Excited about the prospect of buying a new build but not sure how to go about getting a mortgage to make it happen? Find out more about the factors you need to take into account below.
1. Upfront fees
When you buy a new build property, it is typical for developers to ask for a reservation fee to secure your plot. If you change your mind about the property later, or if the mortgage doesn’t complete on time, you could lose this fee.
The amount of deposit needed varies from case to case but new build houses and flats often require a 15% or 20% deposit. These can add up to a significant amount to put down upfront so you may decide to look for government help through the Help to Buy equity loan scheme. If you qualify for the scheme, the government could lend you up to 20% of the value of the new build property as long as you have a minimum 5% deposit and the property is worth no more than £600,000. If you do go down this route, make sure you factor the cost of repaying the loan into monthly outgoings in the future and speak to a mortgage adviser about how the scheme will impact upon your remortgage options in the future.
Typically, when buying a new build property, you will have 28 days in which to exchange legal contracts and you must have a valid mortgage offer in place by this time. As a rule, mortgage applications take between 2 to 4 weeks to be processed so it is important that timescales are factored in when considering suitable mortgage lenders. If you’re using a mortgage broker, make sure you choose one who can advise you on the best lender to opt for who will stick to these timescales.
4. Valid mortgage offers
Mortgage offers are usually valid for 6 months on purchases but sometimes it can take longer than this for the property to be built. Lenders can extend their offer but will want to recheck the case and might decide not to if circumstances such as income have changed.
5. Building guarantee
Lenders check upfront what kind of guarantee comes with the new build property and need to be happy with that guarantee before they will offer a mortgage. Many new build properties will come with a ten year NHBC certificate which guarantees the build for ten years but there are lots of alternatives including a guarantee from the developer and the Zurich certificate but it’s important there is some kind of guarantee in place. Generally, with the larger developers, this is fine. Sometimes, when very small developers are involved, they will issue their own guarantee which is acceptable but it’s important this is checked by the lender upfront to make sure they are comfortable with it.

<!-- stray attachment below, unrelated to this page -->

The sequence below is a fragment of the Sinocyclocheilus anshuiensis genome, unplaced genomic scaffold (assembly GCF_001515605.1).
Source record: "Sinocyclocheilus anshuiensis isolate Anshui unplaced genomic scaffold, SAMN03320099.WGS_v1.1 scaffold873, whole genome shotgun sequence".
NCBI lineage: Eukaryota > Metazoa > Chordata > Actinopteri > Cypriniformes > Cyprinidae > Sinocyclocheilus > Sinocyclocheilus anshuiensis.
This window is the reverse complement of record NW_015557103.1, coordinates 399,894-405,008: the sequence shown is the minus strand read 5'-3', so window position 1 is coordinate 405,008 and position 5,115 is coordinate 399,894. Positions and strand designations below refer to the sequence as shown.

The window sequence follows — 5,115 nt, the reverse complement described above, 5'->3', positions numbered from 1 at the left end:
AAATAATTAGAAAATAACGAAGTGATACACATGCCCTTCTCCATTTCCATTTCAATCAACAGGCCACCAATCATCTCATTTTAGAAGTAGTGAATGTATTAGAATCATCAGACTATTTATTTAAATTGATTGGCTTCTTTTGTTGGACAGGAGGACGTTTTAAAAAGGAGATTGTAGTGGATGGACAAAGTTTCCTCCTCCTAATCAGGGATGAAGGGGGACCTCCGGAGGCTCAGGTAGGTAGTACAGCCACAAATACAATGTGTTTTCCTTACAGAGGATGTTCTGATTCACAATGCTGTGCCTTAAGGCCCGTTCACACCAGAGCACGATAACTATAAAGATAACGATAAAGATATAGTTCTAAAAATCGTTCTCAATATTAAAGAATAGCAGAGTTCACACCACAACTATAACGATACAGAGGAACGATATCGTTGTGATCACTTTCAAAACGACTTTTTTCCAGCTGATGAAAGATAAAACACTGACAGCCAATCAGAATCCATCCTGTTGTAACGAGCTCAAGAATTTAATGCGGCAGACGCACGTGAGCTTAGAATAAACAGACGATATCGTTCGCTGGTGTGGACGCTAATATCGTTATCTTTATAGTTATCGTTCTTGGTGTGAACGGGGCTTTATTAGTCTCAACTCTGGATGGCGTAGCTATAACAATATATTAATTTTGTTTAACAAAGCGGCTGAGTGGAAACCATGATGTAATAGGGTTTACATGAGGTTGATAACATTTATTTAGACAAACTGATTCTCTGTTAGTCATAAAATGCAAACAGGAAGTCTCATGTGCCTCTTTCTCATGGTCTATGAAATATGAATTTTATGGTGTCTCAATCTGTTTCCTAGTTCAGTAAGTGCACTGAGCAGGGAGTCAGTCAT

6. Builder incentives
Often when buying a new build property incentives are thrown in to sweeten the deal. This can be anything from the developer helping with stamp duty or including fixtures and fittings. Typically, mortgage lenders are comfortable with this up to the value of 5% of the property but some will deduct this from the purchase price and so reduce the amount they can lend for the property itself.
7. Property characteristics
When making the decision about whether to offer a mortgage or not, lenders consider the potential re-sale of the property and the appetite of others to buy it in the future. For this reason, it can be more difficult to secure mortgages for flats in high rise blocks, above or next to commercial properties or in a predominantly owned ex local authority area. Every property is considered on a case by case basis however and an experienced broker will know which lenders tend to lend on properties with particular characteristics.
For advice tailored to meet your specific needs call 02380 642 018 and speak to one of our completely impartial mortgage brokers now, or use our contact form and we will call you back.